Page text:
Another crucial reason we cannot restrict panhandling is that it encroaches constitutional rights for our people. Under the first amendment, all citizens are able to speak freely which would include the right to ask for a donation. Experts state, “local and state authorities can’t dictate which causes may or may not solicit donations within their borders. A regulator’s paternalistic belief that a cause is unwise or inefficient is not a valid reason to limit speech seeking support for it”(Mead). This quote states that the government would be overstepping its authority by trying to regulate constitutionally ensured rights. States would not be permitted to decide the fate of panhandlers just because they disagree with the lifestyle. In addition, “By instituting such laws, cities "are saying...[people] can engage in any manner of free speech on sidewalks, except panhandling,"(Daniels). By complying with panhandling laws, we would be allowing the government to pick and choose which rights they want to allow the citizens. The common person should fear this sort of control because it proves the government may restrict other constitutional rights in the future. In other words, “The significant governmental interest in urban redevelopment and revitalization is not sufficiently compelling to allow restrictions that effectively ban the First Amendment right”(Kozlowski). The government’s main reason for restricting panhandling is the belief that panhandlers will negatively impact businesses. Once the government believes big businesses are more important than the people, there is clearly a problem. If we do not allow panhandlers to ask for donations, we are taking away their constitutional rights which become discrimination.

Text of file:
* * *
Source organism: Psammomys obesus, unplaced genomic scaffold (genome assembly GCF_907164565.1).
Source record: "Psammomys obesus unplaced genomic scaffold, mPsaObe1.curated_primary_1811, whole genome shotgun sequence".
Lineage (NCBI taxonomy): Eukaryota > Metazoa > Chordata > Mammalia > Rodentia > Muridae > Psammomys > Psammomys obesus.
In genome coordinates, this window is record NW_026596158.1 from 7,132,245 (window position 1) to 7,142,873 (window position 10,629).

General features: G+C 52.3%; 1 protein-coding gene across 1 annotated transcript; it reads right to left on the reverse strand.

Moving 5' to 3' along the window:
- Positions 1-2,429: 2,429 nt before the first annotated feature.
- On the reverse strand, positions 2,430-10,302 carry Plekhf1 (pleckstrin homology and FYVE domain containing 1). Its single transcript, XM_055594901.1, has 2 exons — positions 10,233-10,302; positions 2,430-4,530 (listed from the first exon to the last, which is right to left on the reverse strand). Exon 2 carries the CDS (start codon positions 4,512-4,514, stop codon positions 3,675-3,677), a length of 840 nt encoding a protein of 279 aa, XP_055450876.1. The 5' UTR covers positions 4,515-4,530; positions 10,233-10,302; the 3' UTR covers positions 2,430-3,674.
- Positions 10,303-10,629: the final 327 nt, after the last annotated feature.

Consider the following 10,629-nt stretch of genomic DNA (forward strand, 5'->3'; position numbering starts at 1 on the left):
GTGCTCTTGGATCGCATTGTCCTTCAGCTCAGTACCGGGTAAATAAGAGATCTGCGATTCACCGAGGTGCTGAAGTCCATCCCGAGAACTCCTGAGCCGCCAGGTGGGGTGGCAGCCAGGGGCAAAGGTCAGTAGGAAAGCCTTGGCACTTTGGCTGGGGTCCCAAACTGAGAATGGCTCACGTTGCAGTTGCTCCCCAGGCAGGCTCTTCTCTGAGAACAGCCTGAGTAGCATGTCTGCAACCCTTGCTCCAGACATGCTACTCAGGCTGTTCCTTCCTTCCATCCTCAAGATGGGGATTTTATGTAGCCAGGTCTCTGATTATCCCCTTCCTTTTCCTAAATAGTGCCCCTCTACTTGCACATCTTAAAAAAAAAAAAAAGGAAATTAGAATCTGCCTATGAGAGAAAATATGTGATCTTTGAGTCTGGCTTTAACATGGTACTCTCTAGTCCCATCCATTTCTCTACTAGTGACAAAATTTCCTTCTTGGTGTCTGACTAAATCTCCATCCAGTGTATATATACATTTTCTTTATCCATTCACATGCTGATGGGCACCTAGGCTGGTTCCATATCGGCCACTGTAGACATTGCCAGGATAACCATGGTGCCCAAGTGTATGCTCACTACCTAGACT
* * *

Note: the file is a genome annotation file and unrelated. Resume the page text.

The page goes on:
Many people who oppose panhandling believe that money given to street beggars will help fuel a possible drug addiction. Hasty assumptions are thrown around like “donations are at risk of being wasted or feeding the pervasive drug culture in the neighborhood”(Abbott). A statement like this is a generalization that will damage homeless people overall. Withholding money from beggars because “some” spend it towards drugs criminalizes the innocents. Looking at people as guilty until proven innocent is a very dangerous mindset and damages any trust in the community. Some people argue that the best way to donate is to give to a charity or organization. The problem with this solution is that you do not know where your money is going, and many take profits. Experts state, “They are not designed to end it [homelessness]. They are designed to sustain it and make money from it.”(Noonan). Donations could go directly back into the hands of organizations and won’t become as valuable to individuals. There are other things you may give to panhandlers that could not be used for an unhealthy addiction. Many suggest, "Put a little baggie together for a panhandler. Fill it with food, hygiene products, toothpaste, toothbrush. But don't put money in it."(Elston). With this solution, donators know exactly where their money is going and don’t have to worry about negative effects.
Panhandling is necessary to sustain the well being of many homeless people and outlawing it would be a violation of human rights. Panhandling laws are extremely difficult to enforce and categorize, they would only create unnecessary inconveniences for panhandlers. We mustn't be inconsiderate and come to the realization that begging may be the only opportunity for a panhandler to get their life in order. Most importantly, we cannot let the government restrict constitutionally assured rights. Instead of trying our best to make the lives of panhandlers harder, we must concentrate on how we can help them. There are many ways we can assist such as donating directly, volunteering at a homeless shelter, or helping out at a food bank. We as a community should respect and show care for those who are doing their best to survive despite their struggle.